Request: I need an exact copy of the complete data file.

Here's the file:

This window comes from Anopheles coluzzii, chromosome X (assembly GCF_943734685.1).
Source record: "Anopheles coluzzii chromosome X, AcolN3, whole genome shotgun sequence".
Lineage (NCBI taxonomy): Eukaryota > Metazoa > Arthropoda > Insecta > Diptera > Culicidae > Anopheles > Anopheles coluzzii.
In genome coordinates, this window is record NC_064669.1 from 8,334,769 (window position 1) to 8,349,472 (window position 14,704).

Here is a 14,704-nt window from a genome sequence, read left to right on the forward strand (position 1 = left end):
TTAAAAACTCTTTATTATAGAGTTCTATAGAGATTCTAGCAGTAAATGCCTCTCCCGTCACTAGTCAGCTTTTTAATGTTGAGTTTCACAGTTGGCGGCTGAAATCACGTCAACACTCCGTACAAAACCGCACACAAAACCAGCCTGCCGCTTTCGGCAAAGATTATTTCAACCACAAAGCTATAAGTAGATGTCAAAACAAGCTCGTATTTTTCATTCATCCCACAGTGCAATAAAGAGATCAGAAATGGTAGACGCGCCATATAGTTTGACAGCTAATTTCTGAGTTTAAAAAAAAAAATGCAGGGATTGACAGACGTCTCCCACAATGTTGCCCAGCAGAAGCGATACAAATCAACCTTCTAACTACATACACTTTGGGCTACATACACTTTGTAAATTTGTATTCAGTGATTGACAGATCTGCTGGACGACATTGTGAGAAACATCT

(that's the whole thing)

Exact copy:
This window comes from Anopheles coluzzii, chromosome X (assembly GCF_943734685.1).
Source record: "Anopheles coluzzii chromosome X, AcolN3, whole genome shotgun sequence".
Lineage (NCBI taxonomy): Eukaryota > Metazoa > Arthropoda > Insecta > Diptera > Culicidae > Anopheles > Anopheles coluzzii.
In genome coordinates, this window is record NC_064669.1 from 8,334,769 (window position 1) to 8,349,472 (window position 14,704).

Here is a 14,704-nt window from a genome sequence, read left to right on the forward strand (position 1 = left end):
TTAAAAACTCTTTATTATAGAGTTCTATAGAGATTCTAGCAGTAAATGCCTCTCCCGTCACTAGTCAGCTTTTTAATGTTGAGTTTCACAGTTGGCGGCTGAAATCACGTCAACACTCCGTACAAAACCGCACACAAAACCAGCCTGCCGCTTTCGGCAAAGATTATTTCAACCACAAAGCTATAAGTAGATGTCAAAACAAGCTCGTATTTTTCATTCATCCCACAGTGCAATAAAGAGATCAGAAATGGTAGACGCGCCATATAGTTTGACAGCTAATTTCTGAGTTTAAAAAAAAAAATGCAGGGATTGACAGACGTCTCCCACAATGTTGCCCAGCAGAAGCGATACAAATCAACCTTCTAACTACATACACTTTGGGCTACATACACTTTGTAAATTTGTATTCAGTGATTGACAGATCTGCTGGACGACATTGTGAGAAACATCT